Seaway cargo shipments up 18 percent in first half of shipping season
Iron ore and grain exports continued to drive a Great Lakes/St. Lawrence Seaway shipping resurgence in the first half of the shipping season with cargo shipments up 18 percent over 2016.
According to The St. Lawrence Seaway Management Corporation, total cargo tonnage from March 20 to July 31 reached 16 million metric tons—2.5 million metric tons more compared to the same period in 2016.
“Cargo shipments first started to improve last autumn and we’re very pleased to see that positive momentum continue throughout the first half of 2017,” said Terence Bowles, President and CEO of The St. Lawrence Seaway Management Corporation. “The main drivers have been U.S. iron ore and Canadian grain exports along with domestic demand for steel, salt and construction materials. Looking ahead, we await the results of the new grain harvest as this will influence shipments later this year.”
Year-to-date, iron ore shipments totaled 3.7 million metric tons, up 68 percent over 2016 levels. Canadian domestic carriers are loading U.S. iron ore pellets at Minnesota ports/docks to ship via the Seaway to the Port of Quebec, where it is then transferred to larger oceangoing vessels for onward transport to Japan and China.
Seaway salt shipments from Ontario and Quebec mines to cities and towns throughout the Great Lakes/St. Lawrence region totaled 1.4 million metric tons, up 42 percent over the same period last year.
Canadian grain totaled 3.1 million metric tons, up 9 percent, with vessels shipping a large carry over of Prairie and Ontario grain products from last fall harvest to overseas markets.
The Port of Thunder Bay, the primary Great Lakes gateway for Prairie grain, has shipped 350,000 metric tons more grain than usual as of July 31.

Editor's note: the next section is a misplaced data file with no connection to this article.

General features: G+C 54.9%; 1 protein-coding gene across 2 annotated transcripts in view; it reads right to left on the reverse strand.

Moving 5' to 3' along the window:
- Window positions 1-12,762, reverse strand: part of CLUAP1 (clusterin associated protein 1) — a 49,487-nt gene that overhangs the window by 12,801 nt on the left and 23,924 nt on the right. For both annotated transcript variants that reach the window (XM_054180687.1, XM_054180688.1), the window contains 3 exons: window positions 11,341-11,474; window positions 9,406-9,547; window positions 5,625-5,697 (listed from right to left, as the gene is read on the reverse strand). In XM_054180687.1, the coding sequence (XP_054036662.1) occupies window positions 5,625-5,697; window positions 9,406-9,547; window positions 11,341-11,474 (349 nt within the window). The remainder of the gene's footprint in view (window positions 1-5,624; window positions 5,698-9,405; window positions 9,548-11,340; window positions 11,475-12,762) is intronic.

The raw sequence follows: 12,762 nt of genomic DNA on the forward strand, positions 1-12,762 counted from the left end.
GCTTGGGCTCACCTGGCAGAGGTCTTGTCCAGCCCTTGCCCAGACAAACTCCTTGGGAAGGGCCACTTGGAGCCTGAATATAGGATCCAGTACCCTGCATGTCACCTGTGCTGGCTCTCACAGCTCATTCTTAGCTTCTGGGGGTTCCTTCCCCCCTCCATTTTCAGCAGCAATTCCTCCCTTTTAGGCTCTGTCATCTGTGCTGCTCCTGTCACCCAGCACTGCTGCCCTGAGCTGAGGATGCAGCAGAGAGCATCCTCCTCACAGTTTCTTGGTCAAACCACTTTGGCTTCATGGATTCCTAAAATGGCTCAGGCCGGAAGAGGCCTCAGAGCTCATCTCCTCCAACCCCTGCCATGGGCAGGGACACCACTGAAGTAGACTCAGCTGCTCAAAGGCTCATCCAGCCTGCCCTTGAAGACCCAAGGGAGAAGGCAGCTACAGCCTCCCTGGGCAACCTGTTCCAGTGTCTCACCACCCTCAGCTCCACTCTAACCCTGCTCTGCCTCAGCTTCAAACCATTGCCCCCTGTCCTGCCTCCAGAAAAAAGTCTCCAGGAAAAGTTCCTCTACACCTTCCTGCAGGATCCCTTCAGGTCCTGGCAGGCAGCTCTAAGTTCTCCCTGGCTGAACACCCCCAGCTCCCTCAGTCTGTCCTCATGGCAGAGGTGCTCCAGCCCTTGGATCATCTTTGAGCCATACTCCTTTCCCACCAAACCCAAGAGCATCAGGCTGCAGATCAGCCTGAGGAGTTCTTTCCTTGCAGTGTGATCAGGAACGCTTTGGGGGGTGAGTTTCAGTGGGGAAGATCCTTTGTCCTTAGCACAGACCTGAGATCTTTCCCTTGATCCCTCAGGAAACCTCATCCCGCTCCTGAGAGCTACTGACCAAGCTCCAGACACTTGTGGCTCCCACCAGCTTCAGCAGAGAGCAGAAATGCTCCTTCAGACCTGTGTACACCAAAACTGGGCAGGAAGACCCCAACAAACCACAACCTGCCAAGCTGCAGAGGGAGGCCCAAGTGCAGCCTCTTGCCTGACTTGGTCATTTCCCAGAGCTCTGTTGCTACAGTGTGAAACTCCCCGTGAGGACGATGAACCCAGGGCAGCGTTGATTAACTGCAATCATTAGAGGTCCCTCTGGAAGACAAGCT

The Port of Windsor is also off to a very strong start in 2017, with total traffic up by almost 20 percent as of the end of July. Leading the surge are shipments of grain, which are up by 36 percent and salt volumes which are up by 32 percent. Also posting strong growth is inbound general cargo, which consists primarily of imported steel and is up by just over 25 percent.
Commenting on the shipping season to date, David Cree, President & CEO of the Windsor Port Authority, stated: “We are obviously very pleased with these strong early results for the season. We had anticipated a slight recovery after the downturn in 2016, but these numbers have exceeded our projections. It is also important to note that two of the largest gains for the year, grain and general cargo, are shipped to a large extent on foreign vessels which utilize a significant portion of the St. Lawrence Seaway system, thus contributing significantly to the Seaway system’s strong early results.”
At the Port of Hamilton, commodities like salt, grain and fertilizer are all showing good results at the midpoint in the 2017 shipping season.
Ian Hamilton, President and CEO of the Hamilton Port Authority, explained: “While Ontario agricultural producers are major exporters of grain, including corn, wheat and soybeans, crop inputs such as urea ammonium nitrate are also imported for use within Ontario’s farming regions. Hamilton is a key import gateway for these products. Lower fertilizer prices are driving increased import volumes this year, with tonnages through the Port of Hamilton trending 24 percent higher so far in the 2017 shipping season, compared to 2016.